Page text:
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Minimally invasive decompression versus open laminectomy for central stenosis of the lumbar spine: pragmatic comparative effectiveness study

BMJ 2015; 350 doi: https://doi.org/10.1136/bmj.h1603 (Published 01 April 2015) Cite this as: BMJ 2015;350:h1603
  1. Ulf S Nerland, neurosurgeon12,
  2. Asgeir S Jakola, neurosurgeon134,
  3. Ole Solheim, neurosurgeon124,
  4. Clemens Weber, neurosurgeon125,
  5. Vidar Rao, neurosurgeon12,
  6. Greger Lønne, orthopaedic surgeon26,
  7. Tore K Solberg, neurosurgeon78,
  8. Øyvind Salvesen, statistician9,
  9. Sven M Carlsen, endocrinologist910,
  10. Øystein P Nygaard, neurosurgeon125,
  11. Sasha Gulati, neurosurgeon12511
  1. 1Department of Neurosurgery, St Olavs University Hospital, Trondheim, Norway
  2. 2Department of Neuroscience, Norwegian University of Science and Technology, Trondheim, Norway
  3. 3Department of Neurosurgery, Sahlgrenska University Hospital, Gothenburg, Sweden
  4. 4National Advisory Unit in Ultrasound and Image-Guided Surgery, St Olavs University Hospital, Trondheim, Norway
  5. 5National Advisory Unit on Spinal Surgery Center for Spinal Disorders, St Olavs University Hospital, Trondheim, Norway
  6. 6Department of Orthopedics, Innlandet Hospital Trust, Brumunddal, Norway
  7. 7Department of Neurosurgery, University Hospital of Northern Norway, Tromsø, Norway
  8. 8The Norwegian National Registry for Spine Surgery, University Hospital of Northern Norway), Tromsø, Norway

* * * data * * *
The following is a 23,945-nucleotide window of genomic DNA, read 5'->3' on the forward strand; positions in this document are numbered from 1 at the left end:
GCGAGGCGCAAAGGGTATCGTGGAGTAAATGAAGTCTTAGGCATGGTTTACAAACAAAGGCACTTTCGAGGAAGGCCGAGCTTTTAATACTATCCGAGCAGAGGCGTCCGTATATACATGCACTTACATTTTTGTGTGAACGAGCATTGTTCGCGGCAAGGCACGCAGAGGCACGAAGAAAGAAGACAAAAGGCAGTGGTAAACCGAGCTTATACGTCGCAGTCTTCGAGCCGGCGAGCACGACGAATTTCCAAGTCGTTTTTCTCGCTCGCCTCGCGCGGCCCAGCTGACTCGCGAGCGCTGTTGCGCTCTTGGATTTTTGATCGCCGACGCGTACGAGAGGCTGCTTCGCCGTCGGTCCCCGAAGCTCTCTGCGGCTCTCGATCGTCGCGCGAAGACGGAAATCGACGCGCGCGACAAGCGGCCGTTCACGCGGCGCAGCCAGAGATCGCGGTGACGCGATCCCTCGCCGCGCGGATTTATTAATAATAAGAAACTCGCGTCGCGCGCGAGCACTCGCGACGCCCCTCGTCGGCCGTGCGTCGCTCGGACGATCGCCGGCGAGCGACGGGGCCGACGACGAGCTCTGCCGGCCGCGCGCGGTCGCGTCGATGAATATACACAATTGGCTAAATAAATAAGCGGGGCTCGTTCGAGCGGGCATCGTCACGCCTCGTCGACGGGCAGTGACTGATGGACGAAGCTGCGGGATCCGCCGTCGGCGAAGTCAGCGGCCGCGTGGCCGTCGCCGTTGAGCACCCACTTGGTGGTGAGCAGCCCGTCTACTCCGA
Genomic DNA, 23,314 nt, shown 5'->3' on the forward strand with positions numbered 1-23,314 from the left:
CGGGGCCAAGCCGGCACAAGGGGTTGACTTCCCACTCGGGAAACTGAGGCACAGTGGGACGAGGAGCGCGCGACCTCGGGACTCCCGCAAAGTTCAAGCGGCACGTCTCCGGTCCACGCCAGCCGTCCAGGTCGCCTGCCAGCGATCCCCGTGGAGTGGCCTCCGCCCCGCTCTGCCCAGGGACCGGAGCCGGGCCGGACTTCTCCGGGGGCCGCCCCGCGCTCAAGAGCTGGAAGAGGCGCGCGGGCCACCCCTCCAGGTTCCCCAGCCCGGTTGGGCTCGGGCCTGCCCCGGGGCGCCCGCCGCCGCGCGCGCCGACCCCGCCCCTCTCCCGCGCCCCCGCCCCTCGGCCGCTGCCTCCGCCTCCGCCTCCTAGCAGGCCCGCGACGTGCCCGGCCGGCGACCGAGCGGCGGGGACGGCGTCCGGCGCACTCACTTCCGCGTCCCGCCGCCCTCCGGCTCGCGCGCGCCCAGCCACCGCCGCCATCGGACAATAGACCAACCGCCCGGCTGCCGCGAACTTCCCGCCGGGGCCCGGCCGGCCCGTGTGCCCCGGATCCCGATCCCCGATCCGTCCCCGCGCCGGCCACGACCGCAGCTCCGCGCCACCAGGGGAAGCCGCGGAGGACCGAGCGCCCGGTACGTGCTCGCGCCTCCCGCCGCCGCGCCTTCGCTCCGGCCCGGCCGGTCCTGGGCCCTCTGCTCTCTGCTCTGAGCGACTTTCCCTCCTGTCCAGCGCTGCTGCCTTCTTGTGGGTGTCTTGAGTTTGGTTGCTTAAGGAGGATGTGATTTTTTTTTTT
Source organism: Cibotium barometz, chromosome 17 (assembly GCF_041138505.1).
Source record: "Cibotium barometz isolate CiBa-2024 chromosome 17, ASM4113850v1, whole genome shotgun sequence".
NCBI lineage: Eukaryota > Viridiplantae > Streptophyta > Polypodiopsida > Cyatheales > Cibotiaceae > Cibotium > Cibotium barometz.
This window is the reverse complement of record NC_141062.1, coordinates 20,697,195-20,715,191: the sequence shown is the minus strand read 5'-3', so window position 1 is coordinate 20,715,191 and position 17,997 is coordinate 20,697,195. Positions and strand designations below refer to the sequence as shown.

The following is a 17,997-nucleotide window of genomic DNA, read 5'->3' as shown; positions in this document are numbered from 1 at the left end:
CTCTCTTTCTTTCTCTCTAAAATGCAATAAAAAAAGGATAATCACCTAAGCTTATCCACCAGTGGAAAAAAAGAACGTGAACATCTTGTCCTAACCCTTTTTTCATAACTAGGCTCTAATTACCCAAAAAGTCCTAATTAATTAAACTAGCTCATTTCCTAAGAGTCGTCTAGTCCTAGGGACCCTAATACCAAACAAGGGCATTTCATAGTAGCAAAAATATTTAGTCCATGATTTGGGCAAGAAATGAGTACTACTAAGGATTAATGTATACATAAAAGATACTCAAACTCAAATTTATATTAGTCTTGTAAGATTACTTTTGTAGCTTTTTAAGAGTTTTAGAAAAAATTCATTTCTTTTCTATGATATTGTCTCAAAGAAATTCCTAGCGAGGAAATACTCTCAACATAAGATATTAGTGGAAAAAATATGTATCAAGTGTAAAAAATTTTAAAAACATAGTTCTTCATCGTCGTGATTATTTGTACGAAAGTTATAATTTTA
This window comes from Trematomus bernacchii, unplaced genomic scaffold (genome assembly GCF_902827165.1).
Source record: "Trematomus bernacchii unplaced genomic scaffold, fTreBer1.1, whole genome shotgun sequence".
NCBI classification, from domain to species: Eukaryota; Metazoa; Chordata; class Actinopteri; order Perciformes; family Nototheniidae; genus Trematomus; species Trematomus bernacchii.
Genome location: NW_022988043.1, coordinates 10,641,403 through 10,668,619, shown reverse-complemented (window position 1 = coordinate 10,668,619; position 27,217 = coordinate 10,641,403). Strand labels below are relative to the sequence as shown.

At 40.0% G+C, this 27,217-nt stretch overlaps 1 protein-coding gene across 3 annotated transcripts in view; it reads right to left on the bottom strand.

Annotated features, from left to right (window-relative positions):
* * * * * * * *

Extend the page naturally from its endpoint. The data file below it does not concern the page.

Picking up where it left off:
9. 9Unit for Applied Clinical Research, Norwegian University of Science and Technology, Trondheim, Norway
  10. 10Department of Endocrinology, St Olavs University Hospital, Trondheim, Norway
  11. 11Norwegian Centre of Competence in Deep Brain Stimulation for Movement Disorders, St Olavs University Hospital, Trondheim, Norway
  1. Correspondence to: S Gulati Department of Neurosurgery, St Olavs University Hospital, 7006 Trondheim, Norway sashagulati{at}hotmail.com
  • Accepted 25 February 2015

Abstract

Objective To test the equivalence for clinical effectiveness between microdecompression and laminectomy in patients with central lumbar spinal stenosis.

Design Multicentre observational study.

Setting Prospective data from the Norwegian Registry for Spine Surgery.

Participants 885 patients with central stenosis of the lumbar spine who underwent surgery at 34 Norwegian orthopaedic or neurosurgical departments. Patients were treated from October 2006 to December 2011.

Interventions Laminectomy and microdecompression.

Main outcome measures The primary outcome was change in Oswestry disability index score one year after surgery. Secondary endpoints were quality of life (EuroQol EQ-5D), perioperative complications, and duration of surgical procedures and hospital stays. A blinded biostatistician performed predefined statistical analyses in unmatched and propensity matched cohorts.